What exactly is forward head posture?

Forward head posture is a way to describe a positioning that many sedentary people adopt through use of laptops or other electronic devices.

Forward head position deteriorated by laptop

In the picture on the left you can see an example of great posture. On the right, this picture is demonstrating forward head posture.

With use of a laptop, one must lower their eyes and shove their head forward to see the screen.

How can this cause back pain?

Well, this posture places a lot of stress on the muscles of the jaw, neck, and upper back.

You can even see how the shoulders round forwards, tightening the chest muscles as well.

The longer you sustain this posture, the more pulling and rounding you will have throughout the entire spine, placing increased stress on the muscles, ligaments, and joints, potentially leading to pain and injury.²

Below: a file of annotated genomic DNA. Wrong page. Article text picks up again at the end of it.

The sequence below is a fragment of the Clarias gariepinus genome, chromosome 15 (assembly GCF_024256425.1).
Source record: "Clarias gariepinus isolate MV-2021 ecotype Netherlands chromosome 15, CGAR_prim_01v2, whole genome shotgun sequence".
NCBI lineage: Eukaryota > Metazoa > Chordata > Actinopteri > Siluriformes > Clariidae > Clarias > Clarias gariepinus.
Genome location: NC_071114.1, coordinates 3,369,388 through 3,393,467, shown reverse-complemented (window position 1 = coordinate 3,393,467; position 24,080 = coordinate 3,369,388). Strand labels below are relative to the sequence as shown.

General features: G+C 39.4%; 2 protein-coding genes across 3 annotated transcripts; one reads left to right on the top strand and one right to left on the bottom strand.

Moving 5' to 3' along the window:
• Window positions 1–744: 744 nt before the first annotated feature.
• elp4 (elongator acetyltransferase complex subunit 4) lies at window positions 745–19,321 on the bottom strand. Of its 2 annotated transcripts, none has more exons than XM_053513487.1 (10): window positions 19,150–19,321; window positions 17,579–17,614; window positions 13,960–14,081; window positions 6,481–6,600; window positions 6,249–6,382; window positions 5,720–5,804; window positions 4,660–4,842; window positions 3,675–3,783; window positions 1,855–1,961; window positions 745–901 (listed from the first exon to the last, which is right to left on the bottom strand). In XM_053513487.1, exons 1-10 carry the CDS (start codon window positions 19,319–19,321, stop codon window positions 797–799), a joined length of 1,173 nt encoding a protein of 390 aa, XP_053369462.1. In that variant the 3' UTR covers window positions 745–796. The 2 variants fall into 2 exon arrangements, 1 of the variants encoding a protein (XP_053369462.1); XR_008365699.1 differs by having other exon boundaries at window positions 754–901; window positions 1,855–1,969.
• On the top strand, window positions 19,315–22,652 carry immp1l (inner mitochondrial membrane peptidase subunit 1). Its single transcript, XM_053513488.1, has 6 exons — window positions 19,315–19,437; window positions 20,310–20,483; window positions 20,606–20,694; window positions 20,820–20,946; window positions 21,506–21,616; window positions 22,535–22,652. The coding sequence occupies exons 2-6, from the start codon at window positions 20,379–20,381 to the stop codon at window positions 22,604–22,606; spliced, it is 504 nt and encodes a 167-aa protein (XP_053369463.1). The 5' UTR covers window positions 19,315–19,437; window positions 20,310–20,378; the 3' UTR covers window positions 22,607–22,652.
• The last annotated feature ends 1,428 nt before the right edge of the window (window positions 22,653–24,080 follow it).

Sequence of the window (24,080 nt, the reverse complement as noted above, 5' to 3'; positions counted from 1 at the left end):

If you think about how heavy your head is, around 5kg or 11 pounds, then it is easy to imagine how much stress is added to your spine the more your head moves forward, away from your center of mass. In fact, for every inch your head moves forwards, it gains another 10 pounds. This means the muscles of your spine have to work that much harder to keep your chin from dropping onto your chest.

That is a lot of added weight and stress to your spine!

What can you do to improve your laptop induced forward head posture?

 While it would be awesome to do away with laptops, it is just not that simple. Even though laptops have caused a lot of pain, they do offer so many benefits.

We just need to be smarter about how to use them. There are several tools available to improve the user experience, decrease forward head posture, and to eliminate back pain.

Here are the 4 issues with laptops and the tools you can use to improve back pain!

1. The height of your screen is going to be too low to maintain good posture.

To fix this you can set your laptop on a desk with a large textbook or sturdy box underneath. You may even purchase a laptop stand, that will look more professional, to elevate your screen.

If you are in a position that allows you to leave your laptop on a desk for prolonged periods of time, you may even buy an external screen. This will increase the height and the size of your screen.